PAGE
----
Riddle of untold concerns

Wake-up call

Bringing the age-old social norms that are prevalent in the patriarchal society in India, Manzil Mystics and the Roleplay Productions came together to showcase ‘Inclusion Mela’, a festival to bring out a social change, on Friday, at the American Centre.

A compilation of drama and music, the Inclusion Mela bought the various issues of gender discrimination and stereotypes into the limelight, in an artistic and comical manner. Titled Paheliyan, the enactment spanned over duration of 40 minutes wherein the audience spent some moments of uncontrollable laughter and a numbing sense of chill at the same time.

Starting with a powerful Kathak dance performance by the senior dance group of Manzil Maystic, the theatrical enactment was followed by a riddle play which reminded the audience of the self-made social guidelines on the basis of gender.
It featured everything from the basic notions of a patriarchal society to the assumed behaviour which is expected of every girl in rural India (and some parts of urban India). How a child grows up being governed around issues of gender, which later become a part of his/her adult personality, is something that one
never realises.

Anish Singh, practitioner of the Rolepay Productions said, “Gender as a concern is very subtle in all parts of our country. Even today, a five-year-old knows what, ‘he as a boy’ or ‘she as a girl’ must do. From associating them with separate colours to the pre-conceived notions about their general behaviour, there exists separate guidelines for each gender, which are considered to be mandatory for all.”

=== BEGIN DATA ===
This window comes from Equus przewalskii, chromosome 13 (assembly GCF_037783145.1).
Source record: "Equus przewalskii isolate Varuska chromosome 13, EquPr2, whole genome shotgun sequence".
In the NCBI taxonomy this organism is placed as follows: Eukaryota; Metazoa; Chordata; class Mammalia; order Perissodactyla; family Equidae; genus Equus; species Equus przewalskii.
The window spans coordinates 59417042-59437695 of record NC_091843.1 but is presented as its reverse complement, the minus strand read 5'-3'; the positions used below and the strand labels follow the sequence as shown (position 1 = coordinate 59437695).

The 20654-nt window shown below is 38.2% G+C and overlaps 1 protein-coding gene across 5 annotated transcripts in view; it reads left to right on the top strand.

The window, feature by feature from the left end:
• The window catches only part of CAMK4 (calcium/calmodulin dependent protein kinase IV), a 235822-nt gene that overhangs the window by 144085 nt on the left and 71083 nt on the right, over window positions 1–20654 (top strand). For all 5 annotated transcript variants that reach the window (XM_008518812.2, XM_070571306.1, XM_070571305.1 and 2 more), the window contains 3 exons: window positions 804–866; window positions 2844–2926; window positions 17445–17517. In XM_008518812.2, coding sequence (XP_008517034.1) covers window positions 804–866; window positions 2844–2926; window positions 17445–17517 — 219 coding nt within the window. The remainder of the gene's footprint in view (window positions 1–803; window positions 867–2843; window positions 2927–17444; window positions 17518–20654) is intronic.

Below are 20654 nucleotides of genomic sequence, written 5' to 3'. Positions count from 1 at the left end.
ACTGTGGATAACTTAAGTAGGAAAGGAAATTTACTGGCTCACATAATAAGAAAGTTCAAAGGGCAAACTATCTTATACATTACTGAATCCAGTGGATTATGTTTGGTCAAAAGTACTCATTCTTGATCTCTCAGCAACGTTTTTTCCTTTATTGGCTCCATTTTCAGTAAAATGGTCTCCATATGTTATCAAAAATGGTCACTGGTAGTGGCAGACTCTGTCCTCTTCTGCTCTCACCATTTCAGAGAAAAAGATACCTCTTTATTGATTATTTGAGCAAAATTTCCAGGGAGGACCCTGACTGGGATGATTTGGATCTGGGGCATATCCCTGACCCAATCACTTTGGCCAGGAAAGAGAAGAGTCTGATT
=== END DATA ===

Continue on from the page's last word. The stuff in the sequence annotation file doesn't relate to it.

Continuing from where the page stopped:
Amongst other issues raised, one of the pahelis in Paheliyan spoke about how grandparents in India develop certain kind of biase for female grandchildren as opposed to the male ones. Through a regular conversation which generally takes place amongst the oldies in a park, the play showed how all their love and care is exceptionally reserved for their potas (grandsons).

“Manzil Mystics and I wanted to bring forth the innate tenderness and uniqueness of the two sexes, which have been killed by the notions of gender. From the general ideology of grandparents to the brother-sister relationship, the play shows the unbearable pressure that is imposed on girls by our society,” added Singh. Irrespective of the development that has taken place in the past few years,
the very mindset of people still remains unreasonable and orthodox.
Along with bringing a smile to the face of every single person present in the audience, the play also served as a wake-up call to all those who blindly follow these age old norms.

“Given the positive response received from the people, I now plan to take Inclusion Mela forward to schools and to the general public. While it is currently spanned over a day, I will now make the festival a three to four-day-event, so that the message reaches out to a wider scale of audience,” said Singh.

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